Are there any commonly used dictionaries of picture (mnemonic) representation of chinese characters?

I mean dictionary to convert SINGLE character to a picture, not a picture to a word (i.e. not just illustrated dictionary).

  • Do you mean pictures made up as an aid for remembering modern forms and meaning of the characters, or something that is etymologically accurate and shows ancient forms and meanings of the characters?
    – 米好 '-'
    Jan 5, 2017 at 20:41
  • I would think first, but second is also good. Would like to learn any :)
    – Dims
    Jan 5, 2017 at 21:29

2 Answers 2



(Not a complete dictionary, per-se, though)

Dezeen did a pretty interesting review of it here:

Chineasy illustrated characters designed to make learning Chinese easy

This system of illustrated characters and animations was developed to help people learn to read Chinese, and is one of the 76 projects nominated for Designs of the Year 2014 (+ slideshow).



Taiwan-born entrepreneur ShaoLan first began developing the Chineasy characters as a way to teach her own English-speaking children to read traditional Mandarin Chinese, by creating a visual connection to the words.



Having struggled to find a straightforward way to negotiate the huge number and complexity of Chinese characters, she teamed up with graphic artist Noma Bar to develop a system of shapes representing some of the most commonly occurring symbols, which can be combined to create more complex phrases.



"I created a methodology that breaks down thousands of Chinese characters into a few hundred base building blocks," explained ShaoLan. "When these building blocks are combined, they form compounds that can in turn be combined to create phrases. Through this method learners can quickly build a large vocabulary of characters with very little effort."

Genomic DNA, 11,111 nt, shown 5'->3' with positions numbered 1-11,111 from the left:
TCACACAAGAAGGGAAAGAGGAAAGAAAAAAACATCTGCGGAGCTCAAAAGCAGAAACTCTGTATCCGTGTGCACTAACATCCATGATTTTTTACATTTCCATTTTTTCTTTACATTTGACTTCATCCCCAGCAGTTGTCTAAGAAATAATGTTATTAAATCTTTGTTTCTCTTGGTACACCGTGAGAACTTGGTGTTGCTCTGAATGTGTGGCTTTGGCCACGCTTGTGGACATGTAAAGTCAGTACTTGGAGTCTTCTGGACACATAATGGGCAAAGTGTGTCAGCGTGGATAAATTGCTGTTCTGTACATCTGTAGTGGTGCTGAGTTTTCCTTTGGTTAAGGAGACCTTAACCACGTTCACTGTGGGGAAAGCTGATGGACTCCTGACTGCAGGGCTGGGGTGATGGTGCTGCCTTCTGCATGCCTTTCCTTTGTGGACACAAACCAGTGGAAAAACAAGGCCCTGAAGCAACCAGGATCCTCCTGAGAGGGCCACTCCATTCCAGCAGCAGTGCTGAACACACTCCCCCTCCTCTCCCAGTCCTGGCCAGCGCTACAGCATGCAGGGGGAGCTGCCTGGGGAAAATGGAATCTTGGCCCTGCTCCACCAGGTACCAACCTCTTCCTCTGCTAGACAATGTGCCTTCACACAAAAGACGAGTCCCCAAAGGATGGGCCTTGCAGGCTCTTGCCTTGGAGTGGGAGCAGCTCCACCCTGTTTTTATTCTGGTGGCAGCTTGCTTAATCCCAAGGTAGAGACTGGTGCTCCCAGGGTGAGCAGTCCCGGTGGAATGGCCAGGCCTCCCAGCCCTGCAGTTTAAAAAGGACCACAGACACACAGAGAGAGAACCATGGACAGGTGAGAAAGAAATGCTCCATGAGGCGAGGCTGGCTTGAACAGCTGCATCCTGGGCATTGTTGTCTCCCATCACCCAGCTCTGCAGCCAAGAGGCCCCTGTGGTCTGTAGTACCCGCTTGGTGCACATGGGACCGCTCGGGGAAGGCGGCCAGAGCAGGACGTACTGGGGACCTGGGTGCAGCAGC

As well as providing users with a memorable way to understand the characters, Chineasy aims to offer those living in the West an insight into Chinese culture in a visual format.


Water tap

"It is educational, social, cultural, and I hope, inspirational," said ShaoLan. "I am demonstrating the beauty of this deep and ancient culture with a modern interpretation through sleek modern design."



The entrepreneur spent her evenings selecting and sketching suitable characters to form the building blocks of the Chineasy system, which she then modelled on her computer and refined to create contemporary graphic representations that could easily be understood by Westerners.



Having presented the initial idea at a conference organised by innovation forum TED that was published online in May 2013, the interest she received encouraged ShaoLan to begin working on a book and launch a Chineasy website and Facebook page.



A campaign launched on crowdfunding site Kickstarter exceeded its goal of £75000, eventually achieving £197626 of backing that was used to publish the first Chineasy books.



The books are now being published by Thames & Hudson. An ebook has been released and an app is in development to illustrate how to write and correct stroke order through simple animations and give tips on pronunciation.